Carl Brown v. Marriott International, Incorp
UNPUBLISHED UNITED STATES COURT OF APPEALS FOR THE FOURTH CIRCUIT
CARL H. BROWN, Plaintiff - Appellant, v. MARRIOTT INTERNATIONAL, INCORPORATED, Defendant - Appellee.
Appeal from the United States District Court for the District of Maryland, at Greenbelt. Alexander Williams, Jr., District Judge. (8:07-cv-01585-AW)
July 30, 2009
August 3, 2009
Before MOTZ, KING, and DUNCAN, Circuit Judges.
Affirmed by unpublished per curiam opinion.
Francis H. Koh, KOH LAW FIRM, LLC., Bethesda, Maryland, for Appellant. Thomas L. McCally, Kelly M. Lippincott, CARR MALONEY, PC, Washington, D.C., for Appellee.
Unpublished opinions are not binding precedent in this circuit.
PER CURIAM: Carl H. Brown, an African-American male, appeals from the district court's order granting summary judgment in favor of Marriott International, discrimination Inc. ("Marriott") alleging and dismissing of his
VII of the Civil Rights Act of 1964, as amended, 42 U.S.C. §§ 2000e to 2000e-17 (2006) ("Title VII"). Brown alleged that
Marriott unlawfully discriminated against him on the basis of race when he was not hired to a position as a production support manager. Our opinion review of the this record appeal and is the district court's The
familiar burden-shifting scheme set forth by the Supreme Court in McDonnell Douglas Corp. v. Green, 411 U.S. 792 (1973),
applies to Brown's claims.
We find the district court properly
determined that, even assuming that Brown established a prima facie case of discrimination, he failed to establish pretext for Marriott's legitimate, nondiscriminatory reasons for failing to hire Brown for the position at issue. Affairs v. Burdine, 450 U.S. 248, See Texas Dep't of Cmty. 253 (1981); Conkwright v.
Westinghouse Elec. Corp., 933 F.2d 231, 234-35 (4th Cir. 1991). Specifically, the record evidence is consistent that, after two telephone interviews and a number of email correspondences,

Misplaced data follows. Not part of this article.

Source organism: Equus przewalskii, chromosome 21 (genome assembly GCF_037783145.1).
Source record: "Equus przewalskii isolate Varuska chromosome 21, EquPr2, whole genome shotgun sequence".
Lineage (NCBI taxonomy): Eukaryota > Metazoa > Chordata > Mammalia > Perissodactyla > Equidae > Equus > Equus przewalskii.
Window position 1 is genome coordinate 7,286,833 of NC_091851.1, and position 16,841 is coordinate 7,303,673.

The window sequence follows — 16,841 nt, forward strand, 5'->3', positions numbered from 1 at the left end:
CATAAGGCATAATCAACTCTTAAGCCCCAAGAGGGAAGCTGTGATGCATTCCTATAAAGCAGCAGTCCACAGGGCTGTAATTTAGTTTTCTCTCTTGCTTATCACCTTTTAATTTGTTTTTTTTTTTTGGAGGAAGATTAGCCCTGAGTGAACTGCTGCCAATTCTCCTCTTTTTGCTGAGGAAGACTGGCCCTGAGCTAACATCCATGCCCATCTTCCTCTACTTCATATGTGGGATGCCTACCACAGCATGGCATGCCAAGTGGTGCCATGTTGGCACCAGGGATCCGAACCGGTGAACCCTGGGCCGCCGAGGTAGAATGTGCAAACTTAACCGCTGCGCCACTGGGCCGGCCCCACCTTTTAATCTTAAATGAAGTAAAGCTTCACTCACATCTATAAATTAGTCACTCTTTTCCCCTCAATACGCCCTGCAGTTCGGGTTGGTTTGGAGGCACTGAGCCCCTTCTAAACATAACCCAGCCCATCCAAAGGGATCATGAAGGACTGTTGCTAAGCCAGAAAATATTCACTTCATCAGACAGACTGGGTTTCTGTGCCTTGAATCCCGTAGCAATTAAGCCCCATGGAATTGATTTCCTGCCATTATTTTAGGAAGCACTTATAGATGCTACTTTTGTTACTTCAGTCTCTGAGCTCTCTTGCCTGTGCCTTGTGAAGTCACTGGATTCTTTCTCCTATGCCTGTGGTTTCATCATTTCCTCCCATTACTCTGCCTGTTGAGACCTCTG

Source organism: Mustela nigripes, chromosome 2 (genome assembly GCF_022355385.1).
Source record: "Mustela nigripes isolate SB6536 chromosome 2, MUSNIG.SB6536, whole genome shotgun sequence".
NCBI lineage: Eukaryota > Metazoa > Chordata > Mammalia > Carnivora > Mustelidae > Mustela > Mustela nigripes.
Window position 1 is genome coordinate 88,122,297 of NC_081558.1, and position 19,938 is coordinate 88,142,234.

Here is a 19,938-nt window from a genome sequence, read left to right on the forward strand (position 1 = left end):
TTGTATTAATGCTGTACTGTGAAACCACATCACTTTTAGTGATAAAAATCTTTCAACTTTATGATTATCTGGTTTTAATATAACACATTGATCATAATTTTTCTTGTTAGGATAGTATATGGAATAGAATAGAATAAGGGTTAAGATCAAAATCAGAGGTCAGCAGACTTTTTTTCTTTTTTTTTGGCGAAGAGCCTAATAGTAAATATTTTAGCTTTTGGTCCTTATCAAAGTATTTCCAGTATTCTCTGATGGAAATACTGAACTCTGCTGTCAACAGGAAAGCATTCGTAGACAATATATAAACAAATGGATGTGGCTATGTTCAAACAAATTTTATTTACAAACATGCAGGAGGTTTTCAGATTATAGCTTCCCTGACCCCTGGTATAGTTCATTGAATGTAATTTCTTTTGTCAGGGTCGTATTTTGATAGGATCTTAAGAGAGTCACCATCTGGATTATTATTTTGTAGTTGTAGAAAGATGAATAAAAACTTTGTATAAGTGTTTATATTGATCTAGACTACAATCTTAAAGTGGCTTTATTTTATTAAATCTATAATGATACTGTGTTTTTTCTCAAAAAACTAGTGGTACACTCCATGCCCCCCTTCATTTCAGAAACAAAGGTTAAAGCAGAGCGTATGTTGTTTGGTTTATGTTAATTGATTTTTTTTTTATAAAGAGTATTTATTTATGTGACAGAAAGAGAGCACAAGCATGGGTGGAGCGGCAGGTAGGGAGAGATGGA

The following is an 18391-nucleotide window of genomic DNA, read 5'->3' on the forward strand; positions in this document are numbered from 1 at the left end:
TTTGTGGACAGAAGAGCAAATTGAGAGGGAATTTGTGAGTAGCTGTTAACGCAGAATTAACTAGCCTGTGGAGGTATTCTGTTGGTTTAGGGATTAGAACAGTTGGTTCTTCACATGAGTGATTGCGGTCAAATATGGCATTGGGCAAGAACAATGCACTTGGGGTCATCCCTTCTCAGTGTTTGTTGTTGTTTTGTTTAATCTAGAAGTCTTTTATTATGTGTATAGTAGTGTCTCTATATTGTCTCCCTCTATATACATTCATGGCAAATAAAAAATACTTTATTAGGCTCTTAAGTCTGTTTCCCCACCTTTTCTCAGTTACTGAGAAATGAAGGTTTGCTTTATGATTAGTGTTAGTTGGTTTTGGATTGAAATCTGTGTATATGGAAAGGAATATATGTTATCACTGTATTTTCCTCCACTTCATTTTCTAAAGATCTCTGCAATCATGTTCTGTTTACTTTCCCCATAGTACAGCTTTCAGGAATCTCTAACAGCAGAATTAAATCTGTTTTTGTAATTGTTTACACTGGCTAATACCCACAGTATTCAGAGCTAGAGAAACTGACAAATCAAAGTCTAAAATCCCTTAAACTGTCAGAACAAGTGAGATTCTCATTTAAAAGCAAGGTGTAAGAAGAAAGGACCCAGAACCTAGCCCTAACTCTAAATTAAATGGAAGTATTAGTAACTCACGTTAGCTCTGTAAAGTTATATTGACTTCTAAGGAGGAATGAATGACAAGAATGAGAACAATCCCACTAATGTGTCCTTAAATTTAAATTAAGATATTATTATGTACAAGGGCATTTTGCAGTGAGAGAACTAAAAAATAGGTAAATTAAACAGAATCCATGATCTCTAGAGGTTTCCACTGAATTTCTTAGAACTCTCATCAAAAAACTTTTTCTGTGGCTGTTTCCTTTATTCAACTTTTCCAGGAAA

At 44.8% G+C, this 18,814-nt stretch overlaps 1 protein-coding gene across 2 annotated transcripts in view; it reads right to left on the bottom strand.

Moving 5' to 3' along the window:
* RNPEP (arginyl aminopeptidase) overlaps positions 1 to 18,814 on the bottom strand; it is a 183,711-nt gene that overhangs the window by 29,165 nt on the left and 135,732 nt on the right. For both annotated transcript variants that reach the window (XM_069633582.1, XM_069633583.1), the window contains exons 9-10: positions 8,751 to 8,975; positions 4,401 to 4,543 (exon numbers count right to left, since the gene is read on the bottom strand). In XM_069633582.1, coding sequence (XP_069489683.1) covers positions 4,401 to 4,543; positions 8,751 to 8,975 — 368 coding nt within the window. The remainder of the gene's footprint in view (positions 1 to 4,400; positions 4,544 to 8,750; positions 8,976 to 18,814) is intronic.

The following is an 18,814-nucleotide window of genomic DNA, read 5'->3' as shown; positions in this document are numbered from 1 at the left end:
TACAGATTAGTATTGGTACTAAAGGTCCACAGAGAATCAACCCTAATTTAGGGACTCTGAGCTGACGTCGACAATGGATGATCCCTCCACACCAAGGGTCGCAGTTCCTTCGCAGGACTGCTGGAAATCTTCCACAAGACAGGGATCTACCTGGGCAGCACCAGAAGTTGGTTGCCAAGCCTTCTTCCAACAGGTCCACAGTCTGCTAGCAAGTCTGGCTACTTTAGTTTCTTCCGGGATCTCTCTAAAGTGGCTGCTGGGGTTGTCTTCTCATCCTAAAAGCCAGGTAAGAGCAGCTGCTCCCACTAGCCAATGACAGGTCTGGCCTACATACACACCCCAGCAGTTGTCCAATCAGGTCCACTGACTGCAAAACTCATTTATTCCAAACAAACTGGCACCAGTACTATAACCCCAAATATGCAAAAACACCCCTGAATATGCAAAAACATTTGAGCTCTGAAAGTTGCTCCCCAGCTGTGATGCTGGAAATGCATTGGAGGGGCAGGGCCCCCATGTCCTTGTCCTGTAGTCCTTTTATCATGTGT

Marriott chose not to select Brown because of his poor verbal 2
and written communication skills.
While Brown contends that
Marriott gave inconsistent reasons for not hiring him, which support a finding that of pretext, evidence the district court correctly that
concerns regarding Brown's communication skills began with his first telephone interview and continued throughout the remainder of the interview process, that Marriott had several reasons for not hiring him, and that they communicated the most palpable reason to him. That Marriott chose to provide Brown with an
alternate reason for not hiring him does not establish pretext, as found by the district court. We find that there is no evidence that those who chose not to select Brown were motivated by any desire other than to select the candidate they felt was the best suited for the
See Evans v. Technologies Applications & Serv., Co.,
80 F.3d 954, 960 (4th Cir. 1996) (citing Burdine, 450 U.S. at 258-59). that the Because Brown failed to establish pretext, we find district court did not improvidently grant summary
judgment to Marriott. Accordingly, we affirm the district court's order
granting Marriott's motion for summary judgment.
with oral argument because the facts and legal contentions are
argument would not aid the decisional process. AFFIRMED
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